Electroplankton

Who would believe poking little fish could be so entertaining?


The Lowdown

Pros: Authentically unique and creative, Electroplankton stands out as an experience.

Cons: Doesn't have hours of depth, it's essentially ten mini games in a package.

Purchase at Play-Asia

Purchase at Lik-Sang

Nintendo's DS handheld was designed for innovative titles. Games like Kirby: Cursed Canvas, Feel the Magic XX/XY and Meteos are examples of some relatively unique games. Then there's Electroplankton designed by Nintendo and well known media artist Toshia Iwai, that will change your mind about what you think games are. If you consider it a game, which is a big if. Unlike any conventional title Electroplankton has no goal whatsoever. No princess to save, dragon to fight, city to plunder. There's no score, like in Nintendo's other music game Daigasso Band Brothers and there's nothing to unlock. It's easy to jump in and say there's no point to Electroplankton, which is sort of true. Electroplankton is more like a set of musical and visual creation tools. Similar to an unpainted canvas or a lone guitar it's up to the artist to make something out of it. Electroplankton gives you ten separate applications for musical and visual creation.

Tracy is the first option on the menu. In this game there are a couple of triangular plankton on the bottom of the screen. Once you poke a plankton you can drag the stylus to make a path for the plankton to follow. When the selected plankton follows the path it'll make sounds. Blending the sounds of the six different plankton you can make a tiny symphony.

Hanebow is an interesting game where pink tadpole-like plankton jump out of a leaf. Unlike Tracy, you can't directly control them. What you can do is rotate the leaf cannon to aim them towards the plant on the right hand side of the screen. When the tadpole plankton bounces on to the leaf it will make a chime. Players can also change the angles on the plant. This alters how the plankton will bounce and alter what sounds are made.

Luminaria is probably my favorite game out of the pack. You start out with four brightly colored plankton at each corner of the screen. By tapping on one of the plankton it will begin to move along a pre-set path determined by the on screen arrows. Here's the trick players can alter the arrows, which will change the path the plankton moves on. Altering the path will change the sounds that the plankton makes as it hits different arrows. Another thing is that the four different plankton have unique tempos plus sounds. Players will be able to make some awesome compositions with this.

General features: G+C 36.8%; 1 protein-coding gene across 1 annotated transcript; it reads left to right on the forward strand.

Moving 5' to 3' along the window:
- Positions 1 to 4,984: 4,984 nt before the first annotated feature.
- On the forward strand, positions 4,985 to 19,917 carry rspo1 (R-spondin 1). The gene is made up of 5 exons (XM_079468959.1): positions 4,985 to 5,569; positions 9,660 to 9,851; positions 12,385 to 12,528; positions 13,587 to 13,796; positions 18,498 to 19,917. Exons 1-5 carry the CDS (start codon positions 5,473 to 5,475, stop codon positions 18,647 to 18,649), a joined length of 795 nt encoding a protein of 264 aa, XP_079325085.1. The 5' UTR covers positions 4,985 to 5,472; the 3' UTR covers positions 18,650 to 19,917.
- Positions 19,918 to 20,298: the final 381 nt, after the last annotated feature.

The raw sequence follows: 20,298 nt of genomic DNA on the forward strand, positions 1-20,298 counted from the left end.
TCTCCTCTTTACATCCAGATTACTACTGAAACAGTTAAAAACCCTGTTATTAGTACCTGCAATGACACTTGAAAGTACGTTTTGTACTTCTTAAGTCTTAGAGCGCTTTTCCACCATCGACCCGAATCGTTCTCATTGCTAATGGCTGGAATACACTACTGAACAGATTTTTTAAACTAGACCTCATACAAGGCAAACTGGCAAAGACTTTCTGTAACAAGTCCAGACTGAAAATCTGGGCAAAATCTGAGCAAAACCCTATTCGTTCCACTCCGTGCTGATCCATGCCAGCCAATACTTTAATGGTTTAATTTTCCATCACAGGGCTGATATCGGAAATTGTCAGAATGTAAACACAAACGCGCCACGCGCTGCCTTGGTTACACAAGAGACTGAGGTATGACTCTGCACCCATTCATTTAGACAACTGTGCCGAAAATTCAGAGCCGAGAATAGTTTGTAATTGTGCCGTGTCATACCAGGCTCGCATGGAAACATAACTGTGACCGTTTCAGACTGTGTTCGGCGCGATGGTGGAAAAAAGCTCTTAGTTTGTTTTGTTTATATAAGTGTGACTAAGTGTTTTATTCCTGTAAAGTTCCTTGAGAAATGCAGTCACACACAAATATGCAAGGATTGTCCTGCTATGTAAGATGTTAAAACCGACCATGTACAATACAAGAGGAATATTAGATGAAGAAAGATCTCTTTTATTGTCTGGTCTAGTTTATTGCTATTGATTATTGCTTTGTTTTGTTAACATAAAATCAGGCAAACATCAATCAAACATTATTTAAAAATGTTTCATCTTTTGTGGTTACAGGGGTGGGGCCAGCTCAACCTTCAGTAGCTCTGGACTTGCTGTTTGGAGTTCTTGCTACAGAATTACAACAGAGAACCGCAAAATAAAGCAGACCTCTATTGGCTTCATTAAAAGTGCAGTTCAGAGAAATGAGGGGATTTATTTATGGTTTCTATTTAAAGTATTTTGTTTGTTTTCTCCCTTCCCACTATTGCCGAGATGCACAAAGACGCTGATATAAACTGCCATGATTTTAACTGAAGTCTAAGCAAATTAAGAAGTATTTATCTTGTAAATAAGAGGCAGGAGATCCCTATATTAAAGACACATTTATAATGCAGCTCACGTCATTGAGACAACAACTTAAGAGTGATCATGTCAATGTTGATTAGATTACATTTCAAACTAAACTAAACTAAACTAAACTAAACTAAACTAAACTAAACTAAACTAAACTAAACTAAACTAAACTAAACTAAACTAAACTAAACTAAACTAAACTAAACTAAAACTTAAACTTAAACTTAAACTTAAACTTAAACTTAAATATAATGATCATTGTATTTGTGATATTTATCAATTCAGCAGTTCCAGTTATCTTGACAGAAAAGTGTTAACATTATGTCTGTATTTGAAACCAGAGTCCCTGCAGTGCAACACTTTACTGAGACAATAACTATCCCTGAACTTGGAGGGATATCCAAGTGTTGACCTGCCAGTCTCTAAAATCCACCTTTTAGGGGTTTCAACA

Sun-Animalcule has players poke the screen to set a plankton down. Once set the plankton will make a little sound wave as they grow up into a huge sun or moon. You have the option to plant tons of plankton or just a single one and watch it grow. Sun-Animalcule requires patience, at first the sounds are really minimal, but once the eggs grow you'll get the full experience of the title.

Rec-Rec is one of two games that use the DS' microphone. Rec-Rec is essentially a four fish.. um track.. simulator. You start by tapping on one of the fish and it will record a quick few seconds of audio. As the plankton moves from the right side of the screen to the left they'll play the sound over. With four different sounds and a couple of backbeats to choose from you can do some cool beat box style sampling with this.

Nanocarp has gamers tap the screen to create a small ripple. The ripple will move along the bottom screen of the DS until it hits a tiny plankton. When the ripple hits the plankton, it makes a tiny sound to go along with it. The tiny plankton also makes a small sound ripple that can hit adjacent plankton. Some things you can do with this is set up a chain reaction of sight and sound by lining them up. Or you can activate all of them at once by clapping over the DS' microphone.